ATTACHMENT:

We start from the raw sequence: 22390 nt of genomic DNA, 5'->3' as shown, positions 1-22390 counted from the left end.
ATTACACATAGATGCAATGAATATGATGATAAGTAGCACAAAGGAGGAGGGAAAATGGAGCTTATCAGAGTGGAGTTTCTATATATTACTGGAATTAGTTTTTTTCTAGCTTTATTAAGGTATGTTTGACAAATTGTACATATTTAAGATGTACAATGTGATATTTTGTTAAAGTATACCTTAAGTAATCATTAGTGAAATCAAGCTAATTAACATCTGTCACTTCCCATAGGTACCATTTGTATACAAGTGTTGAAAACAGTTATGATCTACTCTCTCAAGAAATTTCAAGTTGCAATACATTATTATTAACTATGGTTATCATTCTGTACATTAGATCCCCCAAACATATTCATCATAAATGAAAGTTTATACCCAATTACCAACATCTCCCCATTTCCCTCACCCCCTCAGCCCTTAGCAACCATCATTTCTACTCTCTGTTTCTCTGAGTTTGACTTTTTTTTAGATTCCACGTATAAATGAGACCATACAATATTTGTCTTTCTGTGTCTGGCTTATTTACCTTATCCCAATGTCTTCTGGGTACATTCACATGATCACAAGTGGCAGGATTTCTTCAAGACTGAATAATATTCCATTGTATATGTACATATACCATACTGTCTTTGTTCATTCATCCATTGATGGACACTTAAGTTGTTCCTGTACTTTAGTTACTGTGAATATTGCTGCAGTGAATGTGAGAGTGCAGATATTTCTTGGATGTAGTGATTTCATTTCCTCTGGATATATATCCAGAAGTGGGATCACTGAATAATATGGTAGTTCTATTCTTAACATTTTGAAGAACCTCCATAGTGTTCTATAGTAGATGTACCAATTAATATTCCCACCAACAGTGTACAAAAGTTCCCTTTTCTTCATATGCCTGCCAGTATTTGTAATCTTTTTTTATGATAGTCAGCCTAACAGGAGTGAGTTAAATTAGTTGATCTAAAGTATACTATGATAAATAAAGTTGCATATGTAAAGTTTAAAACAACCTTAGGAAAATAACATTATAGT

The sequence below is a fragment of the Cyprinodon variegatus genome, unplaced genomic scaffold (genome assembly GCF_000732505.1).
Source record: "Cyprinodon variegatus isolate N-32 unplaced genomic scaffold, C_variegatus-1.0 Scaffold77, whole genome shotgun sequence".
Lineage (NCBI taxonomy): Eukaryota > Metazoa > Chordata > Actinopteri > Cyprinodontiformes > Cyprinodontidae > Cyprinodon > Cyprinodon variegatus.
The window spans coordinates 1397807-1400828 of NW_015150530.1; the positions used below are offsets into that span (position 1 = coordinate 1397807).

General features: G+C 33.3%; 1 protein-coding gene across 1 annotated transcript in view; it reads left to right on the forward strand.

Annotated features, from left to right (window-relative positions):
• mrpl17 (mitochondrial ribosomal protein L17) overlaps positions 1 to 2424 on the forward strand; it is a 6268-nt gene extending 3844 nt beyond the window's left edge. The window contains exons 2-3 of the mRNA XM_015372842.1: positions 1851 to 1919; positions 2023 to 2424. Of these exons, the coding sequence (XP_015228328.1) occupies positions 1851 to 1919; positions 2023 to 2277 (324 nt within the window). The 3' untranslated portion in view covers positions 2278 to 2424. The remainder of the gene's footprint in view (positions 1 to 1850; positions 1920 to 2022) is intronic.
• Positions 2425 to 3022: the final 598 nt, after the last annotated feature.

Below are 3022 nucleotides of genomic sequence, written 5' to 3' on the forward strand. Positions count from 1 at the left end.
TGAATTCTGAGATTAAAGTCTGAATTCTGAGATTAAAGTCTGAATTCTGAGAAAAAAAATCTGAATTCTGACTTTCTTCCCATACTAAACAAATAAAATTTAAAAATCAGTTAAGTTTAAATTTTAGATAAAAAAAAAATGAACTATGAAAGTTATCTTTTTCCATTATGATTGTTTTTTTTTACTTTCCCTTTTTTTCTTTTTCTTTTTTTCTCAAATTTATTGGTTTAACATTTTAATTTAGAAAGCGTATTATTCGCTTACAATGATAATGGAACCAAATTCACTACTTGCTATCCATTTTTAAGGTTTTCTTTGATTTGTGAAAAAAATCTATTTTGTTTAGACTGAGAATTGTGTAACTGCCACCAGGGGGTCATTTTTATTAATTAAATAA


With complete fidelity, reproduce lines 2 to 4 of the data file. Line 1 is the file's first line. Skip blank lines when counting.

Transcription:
ATTACACATAGATGCAATGAATATGATGATAAGTAGCACAAAGGAGGAGGGAAAATGGAGCTTATCAGAGTGGAGTTTCTATATATTACTGGAATTAGTTTTTTTCTAGCTTTATTAAGGTATGTTTGACAAATTGTACATATTTAAGATGTACAATGTGATATTTTGTTAAAGTATACCTTAAGTAATCATTAGTGAAATCAAGCTAATTAACATCTGTCACTTCCCATAGGTACCATTTGTATACAAGTGTTGAAAACAGTTATGATCTACTCTCTCAAGAAATTTCAAGTTGCAATACATTATTATTAACTATGGTTATCATTCTGTACATTAGATCCCCCAAACATATTCATCATAAATGAAAGTTTATACCCAATTACCAACATCTCCCCATTTCCCTCACCCCCTCAGCCCTTAGCAACCATCATTTCTACTCTCTGTTTCTCTGAGTTTGACTTTTTTTTAGATTCCACGTATAAATGAGACCATACAATATTTGTCTTTCTGTGTCTGGCTTATTTACCTTATCCCAATGTCTTCTGGGTACATTCACATGATCACAAGTGGCAGGATTTCTTCAAGACTGAATAATATTCCATTGTATATGTACATATACCATACTGTCTTTGTTCATTCATCCATTGATGGACACTTAAGTTGTTCCTGTACTTTAGTTACTGTGAATATTGCTGCAGTGAATGTGAGAGTGCAGATATTTCTTGGATGTAGTGATTTCATTTCCTCTGGATATATATCCAGAAGTGGGATCACTGAATAATATGGTAGTTCTATTCTTAACATTTTGAAGAACCTCCATAGTGTTCTATAGTAGATGTACCAATTAATATTCCCACCAACAGTGTACAAAAGTTCCCTTTTCTTCATATGCCTGCCAGTATTTGTAATCTTTTTTTATGATAGTCAGCCTAACAGGAGTGAGTTAAATTAGTTGATCTAAAGTATACTATGATAAATAAAGTTGCATATGTAAAGTTTAAAACAACCTTAGGAAAATAACATTATAGT

The sequence below is a fragment of the Cyprinodon variegatus genome, unplaced genomic scaffold (genome assembly GCF_000732505.1).
Source record: "Cyprinodon variegatus isolate N-32 unplaced genomic scaffold, C_variegatus-1.0 Scaffold77, whole genome shotgun sequence".